In what is likely to be hailed as one of the greatest conservation success stories of the last 50 years, sources say the U.S. Fish and Wildlife Service is poised to finalize the delisting of the bald eagle from “threatened” status under the Endangered Species Act.
Bald eagles — the fierce-eyed, white-headed national symbol — are obviously the star of the success story. While they’ve always been common in Alaska and nonexistent in Hawaii, they were on the verge of being wiped out of the lower 48 states in mid-century, harassed by hunters and their reproductive capabilities hobbled by DDT poisoning.
It’s also a success story for the Endangered Species Act. This legislation, created in 1972, offers a host of protective measures to both find what’s wrong with a species facing extinction, then try to repair that damage. Because of the act, eagles, peregrine falcons, brown pelicans, Yellowstone National Park’s grizzly bear population, and the wolves in the Great Lakes region have all been pulled back from disappearing.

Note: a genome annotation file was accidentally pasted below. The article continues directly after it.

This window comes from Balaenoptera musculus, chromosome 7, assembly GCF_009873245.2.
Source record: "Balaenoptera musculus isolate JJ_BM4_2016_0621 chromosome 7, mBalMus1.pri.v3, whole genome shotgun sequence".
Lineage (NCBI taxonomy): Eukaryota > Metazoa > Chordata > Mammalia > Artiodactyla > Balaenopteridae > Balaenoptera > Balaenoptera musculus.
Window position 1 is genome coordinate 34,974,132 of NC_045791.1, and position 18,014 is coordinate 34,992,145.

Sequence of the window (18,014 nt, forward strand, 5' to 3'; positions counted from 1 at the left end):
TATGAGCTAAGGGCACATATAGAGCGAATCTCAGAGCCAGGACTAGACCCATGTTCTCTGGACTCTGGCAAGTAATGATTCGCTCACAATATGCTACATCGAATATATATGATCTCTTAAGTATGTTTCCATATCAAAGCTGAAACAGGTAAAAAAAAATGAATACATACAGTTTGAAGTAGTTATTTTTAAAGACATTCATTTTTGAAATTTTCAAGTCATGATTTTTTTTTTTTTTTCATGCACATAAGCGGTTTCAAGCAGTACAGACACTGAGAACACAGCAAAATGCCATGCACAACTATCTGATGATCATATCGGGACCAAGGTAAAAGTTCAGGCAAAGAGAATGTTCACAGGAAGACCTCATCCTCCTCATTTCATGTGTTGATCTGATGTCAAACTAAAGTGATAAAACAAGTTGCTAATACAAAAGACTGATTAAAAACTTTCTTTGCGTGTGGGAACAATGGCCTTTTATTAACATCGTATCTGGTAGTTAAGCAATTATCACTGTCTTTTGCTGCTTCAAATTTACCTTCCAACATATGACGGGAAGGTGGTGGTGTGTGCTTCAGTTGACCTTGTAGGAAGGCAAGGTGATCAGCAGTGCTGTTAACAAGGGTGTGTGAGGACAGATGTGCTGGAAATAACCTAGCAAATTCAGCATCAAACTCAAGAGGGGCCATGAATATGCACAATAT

“It shows that the Endangered Species act works, if funded properly, and given time,” said Michael Bean from the Environmental Defense.
Two important controversies are brewing surrounding this story however. First will be managing the bird’s recovery nationwide under the Bald Eagle Protection Act of 1940 and the patchwork of state laws, and second will be the Bush administration’s widely rumored proposal to gut the ESA.
Kieran Suckling of the Center for Biological Diversity conservation group said this victory comes at a price — the loss of eagle habitat protection.
The bird’s nesting grounds were protected as long as the bald eagle was considered a “threatened” species. But the less restrictive eagle protection act does not put eagle habitats off-limits.
Suckling said he worries that without habitat protection, developers will move into critical bald eagle areas, push the birds out and reduce their numbers.
“There is big money to be made in cutting down and developing bald eagle habitat,” he said.
The Bald and Golden Eagle Protection Act prohibits anyone without a permit from “taking” bald eagles, including their parts, nests and eggs. Its definition of “take” includes: pursuit, shooting, shooting at, poisoning, wounding, killing, capturing, trapping, collecting, molesting and disturbing.
“For the most part, it’s a shooting and hunting statute,” said Nicholas Throckmorton of the U.S. Fish and Wildlife Service.
“It does talk a little about nesting and the tree that eagles are in, but it’s not intended to protect habitat or ecosystems.”
Sources include CNN.com, Danbury News Times, and National Audubon Society.